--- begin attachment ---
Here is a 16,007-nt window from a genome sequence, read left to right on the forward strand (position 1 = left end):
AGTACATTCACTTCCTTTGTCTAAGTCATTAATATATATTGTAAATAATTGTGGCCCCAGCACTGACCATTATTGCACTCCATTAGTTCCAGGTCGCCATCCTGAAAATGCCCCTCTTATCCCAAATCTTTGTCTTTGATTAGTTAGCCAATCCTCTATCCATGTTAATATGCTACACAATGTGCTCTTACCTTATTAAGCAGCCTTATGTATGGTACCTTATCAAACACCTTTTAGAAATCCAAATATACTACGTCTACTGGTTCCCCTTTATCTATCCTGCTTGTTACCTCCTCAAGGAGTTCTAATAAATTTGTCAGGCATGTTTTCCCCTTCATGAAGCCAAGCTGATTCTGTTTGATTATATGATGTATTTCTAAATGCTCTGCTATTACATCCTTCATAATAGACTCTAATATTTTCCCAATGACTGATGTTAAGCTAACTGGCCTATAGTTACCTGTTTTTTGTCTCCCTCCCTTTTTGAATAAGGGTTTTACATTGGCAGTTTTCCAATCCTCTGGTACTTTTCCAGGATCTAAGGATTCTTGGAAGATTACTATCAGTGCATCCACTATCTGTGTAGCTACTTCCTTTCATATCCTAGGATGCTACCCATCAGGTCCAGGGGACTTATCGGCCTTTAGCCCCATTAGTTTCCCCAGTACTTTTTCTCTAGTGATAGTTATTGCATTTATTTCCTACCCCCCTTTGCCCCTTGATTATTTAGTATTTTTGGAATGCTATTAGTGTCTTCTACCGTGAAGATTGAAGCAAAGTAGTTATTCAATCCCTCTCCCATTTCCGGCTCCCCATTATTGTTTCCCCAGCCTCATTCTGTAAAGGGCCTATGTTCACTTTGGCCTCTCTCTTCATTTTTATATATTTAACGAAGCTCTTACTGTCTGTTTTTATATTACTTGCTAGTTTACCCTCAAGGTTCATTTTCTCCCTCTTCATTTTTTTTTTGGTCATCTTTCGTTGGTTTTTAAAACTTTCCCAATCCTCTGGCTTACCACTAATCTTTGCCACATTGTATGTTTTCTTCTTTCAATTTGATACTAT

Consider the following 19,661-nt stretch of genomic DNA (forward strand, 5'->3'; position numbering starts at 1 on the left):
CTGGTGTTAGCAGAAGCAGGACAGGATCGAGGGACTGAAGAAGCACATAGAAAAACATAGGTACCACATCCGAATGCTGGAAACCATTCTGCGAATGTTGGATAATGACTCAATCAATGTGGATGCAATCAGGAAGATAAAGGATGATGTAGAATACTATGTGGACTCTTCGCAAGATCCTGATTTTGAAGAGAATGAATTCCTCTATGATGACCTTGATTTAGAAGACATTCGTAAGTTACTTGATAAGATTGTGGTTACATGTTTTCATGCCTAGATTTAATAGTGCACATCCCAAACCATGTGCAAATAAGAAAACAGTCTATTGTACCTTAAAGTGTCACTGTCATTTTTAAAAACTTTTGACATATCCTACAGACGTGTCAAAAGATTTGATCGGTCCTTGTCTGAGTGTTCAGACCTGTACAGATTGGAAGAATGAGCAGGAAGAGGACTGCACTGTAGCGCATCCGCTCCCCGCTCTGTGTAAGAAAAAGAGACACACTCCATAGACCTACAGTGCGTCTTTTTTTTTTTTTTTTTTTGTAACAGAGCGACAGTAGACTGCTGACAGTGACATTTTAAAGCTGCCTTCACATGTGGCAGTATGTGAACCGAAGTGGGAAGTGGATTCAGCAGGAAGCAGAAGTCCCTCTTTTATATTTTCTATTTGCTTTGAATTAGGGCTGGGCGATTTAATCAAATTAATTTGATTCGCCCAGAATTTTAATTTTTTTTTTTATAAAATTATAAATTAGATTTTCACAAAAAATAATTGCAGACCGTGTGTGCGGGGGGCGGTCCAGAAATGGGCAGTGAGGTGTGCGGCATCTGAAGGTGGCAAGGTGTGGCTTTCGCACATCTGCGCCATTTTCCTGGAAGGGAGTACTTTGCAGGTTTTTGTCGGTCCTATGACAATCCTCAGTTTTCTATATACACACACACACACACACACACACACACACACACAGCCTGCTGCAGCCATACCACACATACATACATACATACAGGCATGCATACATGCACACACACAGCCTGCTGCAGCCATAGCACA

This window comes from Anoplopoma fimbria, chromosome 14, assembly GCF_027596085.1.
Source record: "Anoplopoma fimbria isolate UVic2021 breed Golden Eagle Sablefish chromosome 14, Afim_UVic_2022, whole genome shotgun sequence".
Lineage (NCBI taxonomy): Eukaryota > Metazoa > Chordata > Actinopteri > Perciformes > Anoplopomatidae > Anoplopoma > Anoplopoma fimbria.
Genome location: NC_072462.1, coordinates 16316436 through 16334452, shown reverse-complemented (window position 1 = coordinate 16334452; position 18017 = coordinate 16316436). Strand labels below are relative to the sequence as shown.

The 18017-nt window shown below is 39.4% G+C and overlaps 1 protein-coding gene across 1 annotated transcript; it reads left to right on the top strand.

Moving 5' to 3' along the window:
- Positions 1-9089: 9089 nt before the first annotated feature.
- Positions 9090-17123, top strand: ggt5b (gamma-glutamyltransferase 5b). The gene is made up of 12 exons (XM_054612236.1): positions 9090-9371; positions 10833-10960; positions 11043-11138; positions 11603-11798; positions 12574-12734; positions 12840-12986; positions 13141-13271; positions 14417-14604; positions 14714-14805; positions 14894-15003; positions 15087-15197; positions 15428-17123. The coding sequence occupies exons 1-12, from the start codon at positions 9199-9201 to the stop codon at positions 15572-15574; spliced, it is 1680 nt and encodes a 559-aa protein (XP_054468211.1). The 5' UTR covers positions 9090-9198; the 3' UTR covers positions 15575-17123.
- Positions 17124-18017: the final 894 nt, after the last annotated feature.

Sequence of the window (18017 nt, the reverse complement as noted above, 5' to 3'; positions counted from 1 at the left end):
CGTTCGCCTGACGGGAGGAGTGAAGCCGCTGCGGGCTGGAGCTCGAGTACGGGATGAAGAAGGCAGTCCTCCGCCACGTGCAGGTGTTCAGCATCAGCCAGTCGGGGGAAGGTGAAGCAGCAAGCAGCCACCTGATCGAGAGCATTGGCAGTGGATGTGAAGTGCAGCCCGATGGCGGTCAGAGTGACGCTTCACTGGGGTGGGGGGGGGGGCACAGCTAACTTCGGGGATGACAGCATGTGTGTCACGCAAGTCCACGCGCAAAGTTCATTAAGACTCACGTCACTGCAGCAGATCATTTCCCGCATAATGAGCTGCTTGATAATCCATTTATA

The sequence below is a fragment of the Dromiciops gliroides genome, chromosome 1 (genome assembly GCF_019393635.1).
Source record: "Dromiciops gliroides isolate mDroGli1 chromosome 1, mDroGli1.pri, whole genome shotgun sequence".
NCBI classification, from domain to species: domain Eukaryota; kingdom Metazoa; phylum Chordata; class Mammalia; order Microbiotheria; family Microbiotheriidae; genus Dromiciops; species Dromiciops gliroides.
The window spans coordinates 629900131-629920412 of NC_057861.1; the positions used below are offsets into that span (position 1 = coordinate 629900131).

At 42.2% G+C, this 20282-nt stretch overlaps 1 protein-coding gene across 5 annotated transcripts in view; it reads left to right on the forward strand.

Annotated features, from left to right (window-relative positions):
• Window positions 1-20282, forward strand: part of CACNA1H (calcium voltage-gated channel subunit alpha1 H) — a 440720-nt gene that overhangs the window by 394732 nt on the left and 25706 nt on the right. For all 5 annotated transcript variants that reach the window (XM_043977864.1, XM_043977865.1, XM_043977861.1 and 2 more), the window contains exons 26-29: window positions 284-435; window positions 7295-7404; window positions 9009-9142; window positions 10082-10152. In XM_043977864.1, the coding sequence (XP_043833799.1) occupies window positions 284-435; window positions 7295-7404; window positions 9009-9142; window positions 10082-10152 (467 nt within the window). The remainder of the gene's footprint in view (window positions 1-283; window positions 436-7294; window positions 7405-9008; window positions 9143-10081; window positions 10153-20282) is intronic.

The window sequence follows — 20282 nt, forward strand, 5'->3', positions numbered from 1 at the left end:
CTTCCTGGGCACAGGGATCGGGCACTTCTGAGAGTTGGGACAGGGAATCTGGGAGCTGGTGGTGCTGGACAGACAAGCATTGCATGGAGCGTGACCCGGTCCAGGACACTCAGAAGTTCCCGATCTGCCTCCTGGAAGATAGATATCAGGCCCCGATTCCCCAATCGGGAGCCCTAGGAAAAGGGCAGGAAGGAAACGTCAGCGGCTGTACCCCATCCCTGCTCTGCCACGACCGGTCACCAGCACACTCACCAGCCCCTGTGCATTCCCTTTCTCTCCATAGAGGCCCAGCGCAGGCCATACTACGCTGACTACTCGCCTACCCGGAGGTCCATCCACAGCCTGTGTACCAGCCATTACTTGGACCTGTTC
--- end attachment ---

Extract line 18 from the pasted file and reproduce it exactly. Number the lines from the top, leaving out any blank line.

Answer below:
NCBI classification, from domain to species: domain Eukaryota; kingdom Metazoa; phylum Chordata; class Mammalia; order Microbiotheria; family Microbiotheriidae; genus Dromiciops; species Dromiciops gliroides.